November is Prematurity Awareness Month and November 17th marks World Prematurity Day. This day is designated to draw awareness to the devastating affects of this major public health issue. Prematurity, or preterm birth, is any birth prior to 37 weeks gestation. It is the leading cause of death in children before their first birthday, and it can lead to a vast array of long term developmental and health problems for the infant that can severely impact his or her future health and well-being.
The emotional effects on the families of preterm babies are unimaginable and the financial effects can be overwhelming. The financial costs include medical and health care costs for the baby, labor and delivery costs for the mother, early intervention services for developmental delays, special education services, and lost work and wages.
Of the ten counties in California with the highest rates of preterm birth, Fresno County has the highest number of preterm births.
A conservative estimate of the cost of preterm birth in Fresno County is $78 million annually.
In our county, significant racial / ethnic disparity exists in preterm birth rates. The rate for African Americans is 12 %, compared to 7.3% for non-Hispanic whites. Also, 60% of preterm births in Fresno County are Hispanic. But ALL races and ethnicities in Fresno County experience preterm birth at rates higher than the state overall rate.
The exact causes of preterm birth are not well understood, but multiple risk factors have been identified.
Risk Factors Include:
- The age and health of the mother before and during pregnancy
- Number of pregnancies and intervals between pregnancies
- Numerous environmental and societal factors, factors that will require the sustained, common will of the entire community to adequately address.
A very fortunate and timely opportunity to address this critical public health issue in Fresno County, through all eight of the Pillars of Public Health, presented itself in June of 2014. At that time the University of California San Francisco (UCSF) was awarded a substantial 10 year gift to address preterm birth globally. In July of 2014 Fresno County was considered, along with two other counties, as to the feasibility for a collective impact approach to the problem.
Fresno County was selected because of the significant work put into coalescing the collaborative environment in recent years. A steering committee to initiate this collective impact approach to reducing preterm births in Fresno County was launched on April 9th of this year.
This 20 member steering committee represents all eight Pillars of Public Health, individuals, families, educators, retailers and businesses, medical and mental health providers, employers, community leaders, and public officials.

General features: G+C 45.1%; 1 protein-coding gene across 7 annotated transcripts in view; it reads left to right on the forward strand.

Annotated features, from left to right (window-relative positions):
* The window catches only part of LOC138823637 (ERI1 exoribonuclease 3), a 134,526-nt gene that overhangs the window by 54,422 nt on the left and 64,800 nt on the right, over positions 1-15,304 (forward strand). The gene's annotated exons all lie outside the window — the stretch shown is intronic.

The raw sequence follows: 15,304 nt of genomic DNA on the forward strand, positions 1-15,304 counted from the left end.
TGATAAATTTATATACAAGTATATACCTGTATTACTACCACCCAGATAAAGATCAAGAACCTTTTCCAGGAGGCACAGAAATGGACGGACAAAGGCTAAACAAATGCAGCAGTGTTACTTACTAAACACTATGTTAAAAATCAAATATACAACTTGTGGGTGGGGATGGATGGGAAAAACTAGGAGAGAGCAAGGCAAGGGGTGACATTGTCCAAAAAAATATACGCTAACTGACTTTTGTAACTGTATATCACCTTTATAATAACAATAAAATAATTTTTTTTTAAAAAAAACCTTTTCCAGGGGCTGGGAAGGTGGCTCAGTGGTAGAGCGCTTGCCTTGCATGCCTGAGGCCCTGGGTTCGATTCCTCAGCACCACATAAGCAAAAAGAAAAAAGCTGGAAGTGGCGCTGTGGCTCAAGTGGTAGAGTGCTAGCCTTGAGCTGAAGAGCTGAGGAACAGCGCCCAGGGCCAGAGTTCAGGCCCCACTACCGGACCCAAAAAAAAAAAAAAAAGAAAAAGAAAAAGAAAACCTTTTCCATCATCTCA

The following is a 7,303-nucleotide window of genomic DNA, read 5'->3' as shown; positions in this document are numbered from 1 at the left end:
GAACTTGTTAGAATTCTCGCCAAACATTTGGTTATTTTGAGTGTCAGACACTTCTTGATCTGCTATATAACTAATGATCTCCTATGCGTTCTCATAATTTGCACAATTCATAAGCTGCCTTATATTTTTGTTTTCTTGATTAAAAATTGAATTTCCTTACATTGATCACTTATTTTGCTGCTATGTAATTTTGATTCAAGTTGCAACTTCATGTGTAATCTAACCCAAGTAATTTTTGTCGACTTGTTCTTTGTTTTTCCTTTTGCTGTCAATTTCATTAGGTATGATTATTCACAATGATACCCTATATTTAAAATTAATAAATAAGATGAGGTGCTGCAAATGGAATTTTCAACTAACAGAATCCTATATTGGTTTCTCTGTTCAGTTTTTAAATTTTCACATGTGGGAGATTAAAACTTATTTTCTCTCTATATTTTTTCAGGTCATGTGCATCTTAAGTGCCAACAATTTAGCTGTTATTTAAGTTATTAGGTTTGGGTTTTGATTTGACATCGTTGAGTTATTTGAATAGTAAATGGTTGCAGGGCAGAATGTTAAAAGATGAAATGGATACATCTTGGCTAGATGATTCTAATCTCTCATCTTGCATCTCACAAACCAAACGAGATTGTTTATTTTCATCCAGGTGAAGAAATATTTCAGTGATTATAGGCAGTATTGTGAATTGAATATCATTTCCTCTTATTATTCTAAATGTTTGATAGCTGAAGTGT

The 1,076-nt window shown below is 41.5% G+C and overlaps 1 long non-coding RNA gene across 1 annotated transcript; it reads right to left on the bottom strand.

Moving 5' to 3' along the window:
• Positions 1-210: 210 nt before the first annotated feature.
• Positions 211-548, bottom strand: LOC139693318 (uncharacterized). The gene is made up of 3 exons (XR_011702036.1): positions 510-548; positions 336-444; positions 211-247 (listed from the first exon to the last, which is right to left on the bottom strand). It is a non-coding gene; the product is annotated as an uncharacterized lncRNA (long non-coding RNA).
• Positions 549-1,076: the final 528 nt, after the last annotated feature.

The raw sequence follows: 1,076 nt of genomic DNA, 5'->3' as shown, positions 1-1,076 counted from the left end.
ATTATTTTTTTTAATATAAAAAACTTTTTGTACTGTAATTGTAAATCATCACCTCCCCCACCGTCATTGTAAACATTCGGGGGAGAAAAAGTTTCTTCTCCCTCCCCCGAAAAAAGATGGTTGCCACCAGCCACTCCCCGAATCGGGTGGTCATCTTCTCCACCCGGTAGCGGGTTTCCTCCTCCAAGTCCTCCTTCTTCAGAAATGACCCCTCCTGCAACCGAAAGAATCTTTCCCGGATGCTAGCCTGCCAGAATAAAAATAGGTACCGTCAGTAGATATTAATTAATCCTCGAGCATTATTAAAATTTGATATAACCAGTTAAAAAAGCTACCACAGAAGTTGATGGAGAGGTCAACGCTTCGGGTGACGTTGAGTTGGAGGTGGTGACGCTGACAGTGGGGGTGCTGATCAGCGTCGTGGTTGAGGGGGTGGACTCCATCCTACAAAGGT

The committee has fashioned a set of guiding principles to direct the collaborative work. The guiding principles establish that, in Fresno County, every baby deserves a healthy start and every woman and family equitable access to life opportunities. The guiding principles establish that this is the shared responsibility of the entire community. These guiding principles further establish that the initiative will seek to
1) Engage all systems that directly affect women, infants, and families.
2) Collaborate directly with, and listen to, women and their families.
3) Focus on approaches that are inclusive, equitable, innovative, and responsive to
women and their families.
4) Leverage and align our community's significant assets.
5) Create changes that will be adopted and sustained by the people and
institutions of Fresno County.
The steering committee has also selected a strong, independent organization to serve as its backbone support, which will act to implement the initiative's vision and strategy, support aligned activities, establish shared measurement practices, build public will, advance policy, and mobilize resources.
Currently the steering committee is finalizing its vision and goal and establishing focus areas toward achieving that goal, with input from virtually every sector of the community. From this common agenda of goal and focus areas, workgroups will be formed, under steering committee direction, and using shared measurements, mutually reinforcing activities, and continuous communication, to determine ways to address the various aspects of preterm birth in Fresno County.
These workgroups may well link with collaboration efforts and public health partners already focused on infant and maternal health, early childhood and academic success, and other areas of public health.
The opportunity to engage the entire community in all areas of our community's health and well-being is here. I look forward with great anticipation to the outcomes.
Here's to your health!
Dr. Ken Bird, Fresno County Health Officer
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